Klipsch caters to a variety of different users for decades. Whether you are looking for something to enhance your gaming or movie watching experience, or want to ease down with a glass of whiskey while listening to your favorite songs, Klipsch has something for you.
In this Klipsch R100SW vs R10SW comparison, we will be discussing all of the details that make them so popular and discuss their sound quality, build and design in detail.
The Klipsch R100SW and R10SW are very similar in sound performance, both offering 300W at peak power and both feature a low pass crossover. The main difference is the R10SW does not feature a line-in for RCA and there is no automatic shut-off feature. However, it is a lot cheaper than the R100SW.
|Klipsch R-100SW 10" Subwoofer, Incredibly Deep Bass and an All-digital Amplifier,14 5" x 12 5" x 16...||Check Latest Price|
|Klipsch Reference R-10SW 10" 300w Powered Subwoofer (Black)||Check Latest Price|
Klipsch R100SW is a 10-inch subwoofer that can produce incredibly deep bass and features a digital amplifier. The maximum power output of this monster is 300W so it can handle bass quite well.
It is geared using injected molded graphite that contributes to producing a clear sound. Even if the bass frequency flows at a rapid pace, this woofer can handle it well. And with the inbuilt amplifier, you will hear those high notes with clarity.
It comes with a frequency response ranging from 32Hz to 120Hz those lows and midrange sounds will come out nicely.
The low-frequency response it can generate comes from the lightweight materials used in the construction but they are still rigid.
It produces a clear bass pair well with the fully digital amplifier of this woofer. You will notice some extra bit of detail in your tunes, even when the bass is up at full volume.
If you are looking for a top-quality sound that can handle different types of frequencies very well you do not need to look any further. But of course, you need to have enough budget for it.
The R10SW is quite strong in terms of sound quality, and quite similar to the R100SW.
The R10SW is also a 300W 10-inch outdoor woofer and just like the R100SW, this one also features a front-firing copper spun woofer. The speaker can handle movies or music as it features phase control as well as low pass crossover.
With the help of phase control, you can conveniently halt the incoming signal. And by doing that you will allow your subwoofer to integrate well with the loudspeakers that are within the setup.
There is a low pass crossover that will allow you to filter out any unwanted low frequencies and direct them to your speakers. It means your woofer can focus more on producing quality bass and syncing it with the speakers. It will not have to focus or deal with any low frequencies at all.
Considering the features and the price tag, it is a better deal to consider because you are only compromising on a couple of features but the price drop is significant.
And both the features you are giving up are not directly associated with its overall sound quality of the speaker.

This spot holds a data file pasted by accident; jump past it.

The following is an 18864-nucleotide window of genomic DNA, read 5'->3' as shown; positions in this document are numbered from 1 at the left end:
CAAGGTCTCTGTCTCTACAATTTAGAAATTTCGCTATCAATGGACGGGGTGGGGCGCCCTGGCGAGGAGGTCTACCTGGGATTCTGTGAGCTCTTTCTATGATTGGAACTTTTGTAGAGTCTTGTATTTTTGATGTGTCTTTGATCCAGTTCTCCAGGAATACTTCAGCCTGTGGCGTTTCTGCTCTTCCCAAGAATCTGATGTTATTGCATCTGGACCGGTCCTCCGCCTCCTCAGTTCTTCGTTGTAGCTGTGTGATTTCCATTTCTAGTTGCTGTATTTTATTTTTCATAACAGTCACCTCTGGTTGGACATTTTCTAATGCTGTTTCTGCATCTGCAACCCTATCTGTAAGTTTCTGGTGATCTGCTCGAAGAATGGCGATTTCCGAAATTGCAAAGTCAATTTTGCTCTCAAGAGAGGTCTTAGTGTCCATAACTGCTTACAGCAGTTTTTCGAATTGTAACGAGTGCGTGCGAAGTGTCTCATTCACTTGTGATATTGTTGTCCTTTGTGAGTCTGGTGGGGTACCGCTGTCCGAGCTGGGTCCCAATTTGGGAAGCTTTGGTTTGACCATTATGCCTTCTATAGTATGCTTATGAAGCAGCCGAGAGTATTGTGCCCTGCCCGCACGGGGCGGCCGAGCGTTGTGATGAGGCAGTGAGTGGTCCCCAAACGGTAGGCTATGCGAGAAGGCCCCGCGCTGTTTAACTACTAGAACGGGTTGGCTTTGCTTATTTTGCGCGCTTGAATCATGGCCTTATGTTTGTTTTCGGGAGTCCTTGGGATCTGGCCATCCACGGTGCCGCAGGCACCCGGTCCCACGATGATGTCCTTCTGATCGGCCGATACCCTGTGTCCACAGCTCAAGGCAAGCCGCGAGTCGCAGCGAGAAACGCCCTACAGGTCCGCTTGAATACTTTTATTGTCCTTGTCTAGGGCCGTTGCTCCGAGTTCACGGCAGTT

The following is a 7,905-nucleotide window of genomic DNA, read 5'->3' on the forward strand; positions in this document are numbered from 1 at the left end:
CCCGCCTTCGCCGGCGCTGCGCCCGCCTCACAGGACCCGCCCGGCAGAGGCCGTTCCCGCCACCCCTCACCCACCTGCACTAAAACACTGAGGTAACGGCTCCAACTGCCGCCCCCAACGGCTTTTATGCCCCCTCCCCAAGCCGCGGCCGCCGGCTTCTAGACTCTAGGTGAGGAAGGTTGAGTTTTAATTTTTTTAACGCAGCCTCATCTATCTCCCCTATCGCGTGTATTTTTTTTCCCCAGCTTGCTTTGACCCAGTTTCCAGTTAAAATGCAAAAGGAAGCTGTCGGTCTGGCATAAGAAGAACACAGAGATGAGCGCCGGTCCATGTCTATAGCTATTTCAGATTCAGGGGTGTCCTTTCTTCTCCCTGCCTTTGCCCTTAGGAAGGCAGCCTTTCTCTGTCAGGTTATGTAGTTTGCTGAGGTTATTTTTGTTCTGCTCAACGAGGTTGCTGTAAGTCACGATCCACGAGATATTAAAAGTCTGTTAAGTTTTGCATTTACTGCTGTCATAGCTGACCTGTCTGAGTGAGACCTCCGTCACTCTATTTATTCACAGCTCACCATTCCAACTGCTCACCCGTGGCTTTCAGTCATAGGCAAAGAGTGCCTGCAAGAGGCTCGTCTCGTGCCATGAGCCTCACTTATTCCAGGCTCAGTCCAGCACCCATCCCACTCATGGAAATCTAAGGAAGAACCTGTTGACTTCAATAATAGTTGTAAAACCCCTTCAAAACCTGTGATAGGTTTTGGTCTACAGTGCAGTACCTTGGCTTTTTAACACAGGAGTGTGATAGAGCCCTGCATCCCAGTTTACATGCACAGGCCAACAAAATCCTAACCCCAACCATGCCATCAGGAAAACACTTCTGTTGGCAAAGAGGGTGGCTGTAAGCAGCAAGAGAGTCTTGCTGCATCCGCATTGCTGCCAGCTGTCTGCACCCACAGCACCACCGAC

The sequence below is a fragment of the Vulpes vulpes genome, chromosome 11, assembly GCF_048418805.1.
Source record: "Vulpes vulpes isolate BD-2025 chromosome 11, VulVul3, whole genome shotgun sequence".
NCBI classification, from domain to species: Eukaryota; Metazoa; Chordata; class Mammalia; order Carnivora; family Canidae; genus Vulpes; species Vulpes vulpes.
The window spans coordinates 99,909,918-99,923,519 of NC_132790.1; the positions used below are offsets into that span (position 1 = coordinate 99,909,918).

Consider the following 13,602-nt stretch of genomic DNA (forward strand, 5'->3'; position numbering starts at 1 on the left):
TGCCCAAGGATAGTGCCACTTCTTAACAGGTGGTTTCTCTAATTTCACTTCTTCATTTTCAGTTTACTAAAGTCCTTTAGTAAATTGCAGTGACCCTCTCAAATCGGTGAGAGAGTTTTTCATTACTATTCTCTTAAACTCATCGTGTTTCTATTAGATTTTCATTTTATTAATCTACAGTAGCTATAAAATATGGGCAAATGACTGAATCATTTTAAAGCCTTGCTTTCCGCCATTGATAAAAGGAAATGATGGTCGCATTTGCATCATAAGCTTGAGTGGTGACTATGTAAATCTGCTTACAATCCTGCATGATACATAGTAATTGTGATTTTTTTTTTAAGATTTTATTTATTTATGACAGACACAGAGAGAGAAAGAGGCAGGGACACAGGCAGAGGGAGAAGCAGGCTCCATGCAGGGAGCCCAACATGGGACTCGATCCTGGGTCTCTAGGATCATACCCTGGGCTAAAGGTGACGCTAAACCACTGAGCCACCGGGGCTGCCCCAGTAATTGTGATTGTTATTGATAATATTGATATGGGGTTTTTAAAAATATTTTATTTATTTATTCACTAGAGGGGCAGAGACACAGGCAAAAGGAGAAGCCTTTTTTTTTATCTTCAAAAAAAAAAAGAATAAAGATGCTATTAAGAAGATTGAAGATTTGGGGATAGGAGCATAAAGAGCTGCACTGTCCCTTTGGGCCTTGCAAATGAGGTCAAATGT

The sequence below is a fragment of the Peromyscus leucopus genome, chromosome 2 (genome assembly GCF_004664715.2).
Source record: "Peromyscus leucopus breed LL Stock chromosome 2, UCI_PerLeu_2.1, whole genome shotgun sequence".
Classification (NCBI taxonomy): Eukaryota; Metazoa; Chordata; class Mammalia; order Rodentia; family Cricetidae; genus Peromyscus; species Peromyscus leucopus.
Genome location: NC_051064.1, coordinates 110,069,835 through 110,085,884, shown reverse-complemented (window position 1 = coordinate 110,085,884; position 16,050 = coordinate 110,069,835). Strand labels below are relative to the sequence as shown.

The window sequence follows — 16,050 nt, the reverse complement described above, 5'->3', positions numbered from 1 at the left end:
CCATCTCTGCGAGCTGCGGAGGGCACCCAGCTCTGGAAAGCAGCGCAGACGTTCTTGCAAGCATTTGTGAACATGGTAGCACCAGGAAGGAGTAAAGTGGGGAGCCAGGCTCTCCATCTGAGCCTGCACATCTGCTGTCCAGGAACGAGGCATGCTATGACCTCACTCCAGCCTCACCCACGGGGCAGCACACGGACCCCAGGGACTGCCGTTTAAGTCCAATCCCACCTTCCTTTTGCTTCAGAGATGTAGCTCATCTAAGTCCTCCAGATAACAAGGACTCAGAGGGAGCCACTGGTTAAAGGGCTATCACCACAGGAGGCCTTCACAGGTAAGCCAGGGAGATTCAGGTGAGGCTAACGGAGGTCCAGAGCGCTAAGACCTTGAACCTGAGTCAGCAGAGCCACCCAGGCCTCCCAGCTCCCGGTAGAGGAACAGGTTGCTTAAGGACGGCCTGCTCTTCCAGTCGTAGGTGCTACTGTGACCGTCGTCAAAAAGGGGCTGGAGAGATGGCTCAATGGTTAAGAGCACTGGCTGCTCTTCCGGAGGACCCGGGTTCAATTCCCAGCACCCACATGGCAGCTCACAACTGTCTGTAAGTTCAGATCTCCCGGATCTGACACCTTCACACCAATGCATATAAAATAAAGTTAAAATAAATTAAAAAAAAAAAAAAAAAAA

This subwoofer comes with a finish that features textured wood. I personally prefer the look of the R100SW. I just think it has a more luxurious design to it, which matches the price tag.
The R100SW is a copper spun font firing woofer. Therefore, the sound comes from its front or sides. It means you can conveniently place it anywhere you like.
This is a huge advantage especially if you compare it with down-firing woofers. There needs to be some space present allowing you to get the best performance and sound output from the woofer.
And the best part is, this woofer has a pretty simple design that houses various controls on it. Phase control with a low-pass crossover is there and of course, you will find the line-level inputs for LFE and RCA.
There is not much difference between the R100SW and the R10SW. When you compare them in build quality. But despite having a massive grille on the front end, this speaker is half a pound lighter than R100SW. It is not a metal grille and made of fabric material.
But with this grille, if you are not a huge fan of copper in the middle of R100SW, you can go with the more subtle black that is present on this woofer.
It also comes with a finish that resembles the R100SW’s finish of wooden texture, but it looks cheaper at first glance in my opinion.
The front-firing of this woofer is also made of copper spun. And you can comfortably place your subwoofer anywhere you want such as on a shelf, besides your tv, or even beside the couch. You can read here for more information on subwoofer placement.
On the backside, it features various controls. These include line-in for LFE but there is no RCA just like you find in R100SW. You will also find low pass crossover and phase control.
If you’ve ever wondered what the difference is between a subwoofer and a speaker, you can read more here.
R100SW comes with phase control and the sub allows you to delay the electric signal. Ultimately, it will align well with the sound that is coming out of your loudspeakers.
And with the help of low pass crossover, you can allow a certain set of low frequencies to pass over to the speakers for even better sound through your subwoofer. It enhances the overall performance of your speakers and your woofer significantly.